GRIPS Development Forum > Diversifying PRSP > Ch.3 Types of Poor Countries and Appropriate Response

Review of "Growth Promotion versus Poverty Reduction
--World Bank Rethinking of Aid Policy and Implications for Developing Countries--"

Paper's Author: Shigeru Ishikawa
Emeritus Professor, Hitotsubashi University

August 2002 (*)


Following the end of the Cold War, the World Bank, in parallel with the IMF, has been engaged in a review of its aid policy. At the end of the 1990s, this "rethinking" led to a radical shift in the declared primary goal of its development strategy from "growth promotion" to "poverty reduction." This goal shift brought with it a new policy framework, accompanied by new procedures and content, namely, the Poverty Reduction Strategy Paper (PRSP). Following the agreement at the IMF/World Bank Annual Meetings in September 1999, the governments of low-income countries seeking concessional financing from the IDA/IMF are now required to formulate PRSP and obtain prior approval from both institutions.

This paper examines the results of the World Bank's rethinking of its development strategy, in terms of the robustness of its new policy framework (so-called the "PRSP-Based Assistance"), and makes specific proposals for its improvements.

Main Points
  • The new development strategy and policy framework are built on a theoretical basis, provided by Joseph Stiglitz and Amartya Sen.
  • In terms of policy measures, or action plans to be supported by fiscal resources, the new policy framework lacks robustness. The action plans under the "PRSP-Based Assistance" are incomplete and have not yet passed the test of application in a developing country setting. Moreover, even if these plans were properly formulated, many developing countries (with an underdeveloped system of fiscal management) would find it difficult to compile a reliable budget or expenditure program to support them.
  • The goal shift from "growth promotion" to "poverty reduction" is not necessarily driven by the success developing countries have had in fulfilling their aspirations for "economic independence via industrialisation." Therefore, it is too early to conclude that this aspiration has now been completely superseded by a call for poverty eradication.
Proposals for Improving the "PRSP-Based Assistance"
  • There is a need to make the "PRSP-Based Assistance" more complete in terms of policy measures and more applicable to low-income countries with varying development performances.
  • It is necessary to identify the appropriate combination of two sets of expenditures for poverty reduction through two approaches, namely, (i) "broad-based growth" expenditures and (ii) "pro-poor targeted" expenditures. While the World Bank advocates a larger allocation for fiscal resources to pro-poor targeted expenditures, some recipients (like Vietnam with better development performances and strong ownership may stress the need for broad-based growth expenditures.)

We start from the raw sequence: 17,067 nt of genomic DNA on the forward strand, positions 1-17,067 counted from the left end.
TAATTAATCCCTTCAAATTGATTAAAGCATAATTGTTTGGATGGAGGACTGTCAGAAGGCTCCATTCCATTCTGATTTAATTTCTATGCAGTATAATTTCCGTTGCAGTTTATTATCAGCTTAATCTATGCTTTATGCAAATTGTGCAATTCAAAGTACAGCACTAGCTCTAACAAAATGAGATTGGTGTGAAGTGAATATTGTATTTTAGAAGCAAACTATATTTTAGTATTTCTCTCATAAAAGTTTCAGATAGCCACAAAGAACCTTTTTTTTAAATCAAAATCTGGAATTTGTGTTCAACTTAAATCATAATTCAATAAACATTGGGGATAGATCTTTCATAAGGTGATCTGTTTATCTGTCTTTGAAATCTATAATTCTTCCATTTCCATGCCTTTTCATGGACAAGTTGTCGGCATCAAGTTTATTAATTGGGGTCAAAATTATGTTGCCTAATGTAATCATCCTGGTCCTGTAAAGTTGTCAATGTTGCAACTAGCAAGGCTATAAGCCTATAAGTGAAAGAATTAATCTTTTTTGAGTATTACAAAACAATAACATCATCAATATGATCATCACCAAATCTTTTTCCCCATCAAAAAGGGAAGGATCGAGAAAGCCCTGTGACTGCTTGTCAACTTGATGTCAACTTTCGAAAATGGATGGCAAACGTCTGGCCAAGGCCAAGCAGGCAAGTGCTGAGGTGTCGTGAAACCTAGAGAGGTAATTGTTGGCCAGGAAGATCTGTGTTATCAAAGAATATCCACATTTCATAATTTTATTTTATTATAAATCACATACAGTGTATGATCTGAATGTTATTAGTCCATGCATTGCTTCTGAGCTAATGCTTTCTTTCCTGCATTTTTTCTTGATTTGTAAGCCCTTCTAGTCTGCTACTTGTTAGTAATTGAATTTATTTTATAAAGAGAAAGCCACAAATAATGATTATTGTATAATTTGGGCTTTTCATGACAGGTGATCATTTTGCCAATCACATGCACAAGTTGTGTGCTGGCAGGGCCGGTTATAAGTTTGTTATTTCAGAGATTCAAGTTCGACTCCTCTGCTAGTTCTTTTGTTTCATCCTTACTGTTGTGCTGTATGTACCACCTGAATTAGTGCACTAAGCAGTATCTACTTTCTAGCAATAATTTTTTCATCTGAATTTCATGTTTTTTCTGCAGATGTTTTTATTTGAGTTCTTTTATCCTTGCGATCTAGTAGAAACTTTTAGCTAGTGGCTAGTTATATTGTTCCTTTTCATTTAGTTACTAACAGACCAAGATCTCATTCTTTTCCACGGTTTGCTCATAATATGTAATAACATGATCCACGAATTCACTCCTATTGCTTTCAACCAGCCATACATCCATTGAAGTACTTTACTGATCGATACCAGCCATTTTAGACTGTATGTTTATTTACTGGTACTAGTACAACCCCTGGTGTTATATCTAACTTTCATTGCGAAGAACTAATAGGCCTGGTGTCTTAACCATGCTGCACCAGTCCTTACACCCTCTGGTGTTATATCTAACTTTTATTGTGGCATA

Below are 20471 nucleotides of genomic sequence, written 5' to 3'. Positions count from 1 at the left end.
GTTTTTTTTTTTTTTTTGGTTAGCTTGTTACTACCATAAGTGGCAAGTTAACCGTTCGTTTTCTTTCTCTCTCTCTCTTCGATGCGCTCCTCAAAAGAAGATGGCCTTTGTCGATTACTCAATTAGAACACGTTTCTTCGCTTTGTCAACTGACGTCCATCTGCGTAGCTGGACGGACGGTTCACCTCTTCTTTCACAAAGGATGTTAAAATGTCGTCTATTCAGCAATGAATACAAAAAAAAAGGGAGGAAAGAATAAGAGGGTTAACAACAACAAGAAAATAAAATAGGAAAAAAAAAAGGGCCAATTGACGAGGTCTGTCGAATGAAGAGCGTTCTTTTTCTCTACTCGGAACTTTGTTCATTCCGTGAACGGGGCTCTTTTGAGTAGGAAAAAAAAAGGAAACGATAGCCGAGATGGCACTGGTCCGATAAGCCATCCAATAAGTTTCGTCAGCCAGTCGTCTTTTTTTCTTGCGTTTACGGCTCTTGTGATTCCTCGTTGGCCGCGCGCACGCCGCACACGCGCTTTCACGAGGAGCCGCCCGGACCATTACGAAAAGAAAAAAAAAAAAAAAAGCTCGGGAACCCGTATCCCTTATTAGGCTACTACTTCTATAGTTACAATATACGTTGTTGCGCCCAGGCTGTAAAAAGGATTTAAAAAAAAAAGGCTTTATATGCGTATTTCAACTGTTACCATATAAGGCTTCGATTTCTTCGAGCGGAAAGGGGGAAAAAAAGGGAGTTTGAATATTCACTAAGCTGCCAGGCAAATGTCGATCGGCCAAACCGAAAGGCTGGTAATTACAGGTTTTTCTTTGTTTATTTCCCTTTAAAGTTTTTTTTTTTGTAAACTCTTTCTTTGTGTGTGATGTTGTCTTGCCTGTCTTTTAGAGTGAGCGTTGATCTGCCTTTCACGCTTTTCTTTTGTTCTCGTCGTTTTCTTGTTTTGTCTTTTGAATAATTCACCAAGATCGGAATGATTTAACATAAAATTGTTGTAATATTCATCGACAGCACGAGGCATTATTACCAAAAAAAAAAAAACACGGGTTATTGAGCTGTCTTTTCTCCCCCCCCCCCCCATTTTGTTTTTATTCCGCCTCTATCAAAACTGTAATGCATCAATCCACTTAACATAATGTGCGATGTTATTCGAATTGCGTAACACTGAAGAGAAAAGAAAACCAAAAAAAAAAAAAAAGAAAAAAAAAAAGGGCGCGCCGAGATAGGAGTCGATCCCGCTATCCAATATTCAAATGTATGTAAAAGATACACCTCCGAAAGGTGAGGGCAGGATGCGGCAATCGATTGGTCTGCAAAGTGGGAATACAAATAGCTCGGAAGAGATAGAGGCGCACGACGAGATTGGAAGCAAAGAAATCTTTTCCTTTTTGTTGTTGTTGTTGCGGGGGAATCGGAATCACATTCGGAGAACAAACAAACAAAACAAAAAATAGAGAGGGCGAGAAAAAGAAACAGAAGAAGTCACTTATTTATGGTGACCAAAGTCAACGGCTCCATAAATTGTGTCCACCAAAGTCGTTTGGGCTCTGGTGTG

• It is necessary to determine an optimum combination of the poverty reduction expenditures using the two different approaches, based on the objective and scientific evaluation of a country's economic realities. Their optimum combination is unique for each recipient country as the relative efficacy of poverty reduction expenditures between the two approaches vary by country-specific factors (e.g., GNP growth rate, discount rate, and degree of decentralization in financial management).
  • It is necessary to improve the "PRSP-Based Assistance" by conducting detailed, country-specific empirical studies on: (i) the mechanisms that lead to poverty or reduce it; and (ii) the relationship between these mechanisms and individual items of both pro-poor targeted and broad-based growth expenditures. As an example, the paper presents an analysis of the poverty mechanisms at work in the ethnic minorities in the highland regions of Vietnam.
Executive Summary
I. Introduction and Overview
II. Shifting Goals in Aid Policy
II-1. The Policy Review of the 1990s
II-2. Radical Changes in Assistance Program
III. Does the Goal Shift Mark a Definitive Change?
IV. Changing Trends in Global Economy
IV-1. End of the Post-War Aspiration to Industrialize?
IV-2. Many Facets of Global Poverty
V. Stiglitz and Sen--Robustness of Theories
V-1. Stiglitz ad the New Development Strategy (NDS)
V-2. Sen and the Capability Approach
V-3. Famine and Public Action
VI. Policy Debates at the Conceptual Level
VI-1. A Quiet Debate: The Case of Vietnam
VI-2. Statistical Research Trap
VII. Search for a New Strategy for Development
VII-1. Pro-Poor Targets and Broad-Based Growth
VII-2. Poverty Mechanisms Affecting the Ethnic Minorities of Upland and Highland Vietnam

(1) This note was written by GRIPS Development Forum, based on Ishikawa's Executive Summary. The entire paper is published as GRIPS Development Forum Discussion Paper No.3 (August 2002).
(2) This Discussion Paper is the English translation of the original text (in Japanese) published in the Transactions of the Japan Academy (Nihon Gakushiin Kiyo), Vol. 56, No.2, January 2002. The author, Shigeru Ishikawa is emeritus Professor of economics, Hitotsubashi University, and was a chairperson of the Japan International Cooperation Agency Study Group on Vietnam.